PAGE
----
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Showing: 1-10 results of 94

by Unknown
PREFACE. The Publishers offer in this little volume well known and long loved stories to their young readers. The tales which have delighted the children of many generations will, they feel assured, be equally welcome in the nurseries of the present day, which, with the popularity and antiquity of the contents of the volume, justify them in styling it The National Nursery Book.   RED RIDING-HOOD. Once upon a time there lived on the... more...

by Unknown
PRICE SIXPENCE.   Oh! on this green and mossy seat, In my hours of sweet retreat; Thus I would my soul employ, With sense of gratitude and joy.   ! farewell! the trumpet calls,The banner waves in view;And I must bid these friendly halls,One long! one last adieu!   The dappled herd of grazing deer,That seek the shades by day;Now started from their path with fear,To give the stranger way.... more...

by Unknown
YE votaries of Fashion, who have it to boast, That your names to posterity will not be lost; That the last Morning Chronicle due honor paid To the still-blooming Dowager’s gay Masquerade; That the Minister’s Dinner has blaz’d in the Times, That the Countess’s Gala has jingled in rhymes; Oh! tell me, who would not endeavour to please, And exert ev’ry nerve, for rewards such as these? [p6] It was early in... more...

by Unknown
Mr. Editor:—Your correspondent, N.B.S., has so decisively given a quietus to the question as to the birthplace of Cotton Mather, that there is no danger of its ever being revived again. But there is another question of equal importance to many, to the literary world in particular, which should in like manner be put to rest. Who was Mother Goose? and when were her melodies first given to the world? These are questions which have been often... more...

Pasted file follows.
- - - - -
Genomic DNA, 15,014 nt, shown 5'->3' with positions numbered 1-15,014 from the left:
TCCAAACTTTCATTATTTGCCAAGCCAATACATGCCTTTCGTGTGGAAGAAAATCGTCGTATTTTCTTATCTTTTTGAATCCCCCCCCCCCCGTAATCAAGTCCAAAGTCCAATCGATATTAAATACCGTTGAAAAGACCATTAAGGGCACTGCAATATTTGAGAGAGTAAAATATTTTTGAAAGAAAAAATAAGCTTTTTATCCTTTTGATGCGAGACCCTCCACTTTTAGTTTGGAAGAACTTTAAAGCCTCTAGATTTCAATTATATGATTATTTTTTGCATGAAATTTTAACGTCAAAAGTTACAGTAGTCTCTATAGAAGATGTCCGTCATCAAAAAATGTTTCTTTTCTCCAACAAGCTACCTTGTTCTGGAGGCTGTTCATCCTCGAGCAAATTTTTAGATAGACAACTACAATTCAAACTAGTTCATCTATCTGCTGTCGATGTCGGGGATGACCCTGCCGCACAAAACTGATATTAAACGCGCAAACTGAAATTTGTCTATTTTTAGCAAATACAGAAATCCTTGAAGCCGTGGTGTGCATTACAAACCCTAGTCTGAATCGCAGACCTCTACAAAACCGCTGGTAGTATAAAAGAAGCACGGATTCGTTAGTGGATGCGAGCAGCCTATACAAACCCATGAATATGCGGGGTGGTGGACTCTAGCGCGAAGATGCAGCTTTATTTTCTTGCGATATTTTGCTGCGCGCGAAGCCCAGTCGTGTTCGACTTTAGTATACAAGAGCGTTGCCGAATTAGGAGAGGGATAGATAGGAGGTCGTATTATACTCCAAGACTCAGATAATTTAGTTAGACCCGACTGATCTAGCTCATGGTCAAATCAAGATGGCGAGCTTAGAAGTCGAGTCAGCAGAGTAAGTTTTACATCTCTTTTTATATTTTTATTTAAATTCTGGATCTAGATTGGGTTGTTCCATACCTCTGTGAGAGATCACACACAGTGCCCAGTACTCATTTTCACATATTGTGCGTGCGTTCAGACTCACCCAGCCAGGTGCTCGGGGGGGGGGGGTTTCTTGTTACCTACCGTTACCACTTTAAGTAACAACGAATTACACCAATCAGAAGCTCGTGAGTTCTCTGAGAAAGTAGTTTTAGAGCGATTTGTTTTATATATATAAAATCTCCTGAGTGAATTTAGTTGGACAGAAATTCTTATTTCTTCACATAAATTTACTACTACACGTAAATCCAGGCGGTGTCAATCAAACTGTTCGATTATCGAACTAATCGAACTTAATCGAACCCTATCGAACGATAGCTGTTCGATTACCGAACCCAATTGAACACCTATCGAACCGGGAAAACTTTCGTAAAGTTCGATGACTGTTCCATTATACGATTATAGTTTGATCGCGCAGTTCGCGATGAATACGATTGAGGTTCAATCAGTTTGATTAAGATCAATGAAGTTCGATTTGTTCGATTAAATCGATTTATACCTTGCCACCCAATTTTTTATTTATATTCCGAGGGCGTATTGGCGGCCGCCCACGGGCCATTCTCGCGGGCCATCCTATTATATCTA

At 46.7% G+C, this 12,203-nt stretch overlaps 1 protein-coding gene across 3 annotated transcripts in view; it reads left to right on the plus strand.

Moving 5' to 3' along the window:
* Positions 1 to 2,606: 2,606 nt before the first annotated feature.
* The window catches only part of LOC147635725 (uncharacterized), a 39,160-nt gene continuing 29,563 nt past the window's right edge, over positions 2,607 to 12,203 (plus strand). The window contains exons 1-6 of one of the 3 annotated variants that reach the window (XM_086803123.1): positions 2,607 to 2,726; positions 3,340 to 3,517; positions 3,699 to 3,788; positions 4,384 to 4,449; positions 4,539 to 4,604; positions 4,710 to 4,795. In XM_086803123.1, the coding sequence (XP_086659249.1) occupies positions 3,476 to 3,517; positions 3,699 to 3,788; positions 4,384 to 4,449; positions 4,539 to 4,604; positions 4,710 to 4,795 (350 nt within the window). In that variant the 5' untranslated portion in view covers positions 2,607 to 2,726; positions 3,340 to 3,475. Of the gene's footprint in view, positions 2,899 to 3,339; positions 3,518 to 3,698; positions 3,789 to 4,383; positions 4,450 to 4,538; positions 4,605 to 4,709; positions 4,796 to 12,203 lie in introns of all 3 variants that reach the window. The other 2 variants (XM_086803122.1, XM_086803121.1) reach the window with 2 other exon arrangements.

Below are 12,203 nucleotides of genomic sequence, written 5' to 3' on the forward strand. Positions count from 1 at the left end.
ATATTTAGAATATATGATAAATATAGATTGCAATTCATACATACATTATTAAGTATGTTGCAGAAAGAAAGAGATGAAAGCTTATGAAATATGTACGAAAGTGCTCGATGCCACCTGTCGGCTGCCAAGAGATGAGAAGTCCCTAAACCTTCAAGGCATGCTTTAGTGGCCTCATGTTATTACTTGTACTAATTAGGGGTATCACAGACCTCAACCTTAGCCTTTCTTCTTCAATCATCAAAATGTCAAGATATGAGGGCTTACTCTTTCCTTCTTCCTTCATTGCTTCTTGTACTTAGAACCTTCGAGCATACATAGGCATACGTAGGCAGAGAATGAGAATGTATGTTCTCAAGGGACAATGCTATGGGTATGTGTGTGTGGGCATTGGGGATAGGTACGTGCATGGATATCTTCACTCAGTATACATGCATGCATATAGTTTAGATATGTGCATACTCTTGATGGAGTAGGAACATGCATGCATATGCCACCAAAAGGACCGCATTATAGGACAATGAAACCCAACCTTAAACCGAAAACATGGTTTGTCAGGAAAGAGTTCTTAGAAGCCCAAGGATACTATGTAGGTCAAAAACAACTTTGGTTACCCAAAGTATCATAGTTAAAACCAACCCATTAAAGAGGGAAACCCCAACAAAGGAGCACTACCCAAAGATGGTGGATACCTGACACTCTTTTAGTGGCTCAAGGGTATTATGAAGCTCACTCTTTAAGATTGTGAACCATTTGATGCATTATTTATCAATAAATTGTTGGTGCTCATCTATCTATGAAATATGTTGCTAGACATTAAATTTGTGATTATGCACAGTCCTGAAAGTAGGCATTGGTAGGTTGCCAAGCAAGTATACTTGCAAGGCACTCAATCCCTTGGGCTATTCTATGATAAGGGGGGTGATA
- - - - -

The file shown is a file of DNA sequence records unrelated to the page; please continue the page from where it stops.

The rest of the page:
by Unknown
Old Mother Duck has hatched a broodOf ducklings, small and callow:Their little wings are short, their downIs mottled gray and yellow.There is a quiet little stream,That runs into the moat,Where tall green sedges spread their leaves,And water-lilies float.Close by the margin of the brook,The old duck made her nest,Of straw, and leaves, and withered grass,And down from her own breast. View larger image And there she sat for four long weeks,In... more...


by Unknown
A stands for ARTHUR, a boy fond of fun,When Base-Ball he plays, none like him can run. B stands for BALL, for BAT, and for BASE.   C stands for CATCHER, with mask on his face.   D stands for DIAMOND drawn flat on the ground.   E stands for EDWARD, who marks out the bound.   F stands for FOUL on which Arthur goes out.   G stands for "GO"—How the merry boys shout!   H stands for HIGH-BALL, knocked up... more...

by Unknown
THE MOUSE AND HER SONS. Once on a time there lived a Mouse,Sole mistress of a spacious house,And rich as mouse need be:'Tis true her dwelling, underground,Was neither long, nor square, nor round,But suiting her degree. No lofty ceilings there were seen,No windows clear, or gardens green,Or rooms with neat division.But, in a corner, she could findOf viands, sorted to her mind,A notable provision. Her neighbours round esteemed her well,And... more...

by Unknown
Peter Pry’sPuppet ShowPart the Second   Here’s johnny Bull From England come,Who boasts of being a sailor,But yankey tars will let him know,He’ll meet with many a Failure.   The Elephant upright and tallDress’d up in Eastern style SirHis efforts here to show himselfI think will make you smile Sir   Here’s Bruin next from Russia come,Dont let him you affright, SirTho in his manner rather... more...

by Unknown
embellished with designs. Young Master Pig you here may seeUpon his tender Mother’s kneeNo longer he with patience sucksFor See, he’s cutting both his tusks.   Behold him now in Go Cart safely tiedHis pretty feet go trotting side by sideOld Granny smiles and grunting seems to say“Ce petit prodige c’est moi qui l’ai fait.”   To Master Goat next Pig is sentWhose learning is most excellentBut... more...

by Unknown
CHARLEY'S MUSEUM. Charley Carter was a bright, active lad, of twelve years old, the son of a farmer, who lived a few miles distant from Philadelphia. He was a very great favorite of his uncle Brown, his mother's brother, who was a wealthy merchant in the city. He was also a favorite of another brother of his mother, who had been, for many years a sea captain, sailing to all parts of the world. So, you see, our Charley, with a kind father and... more...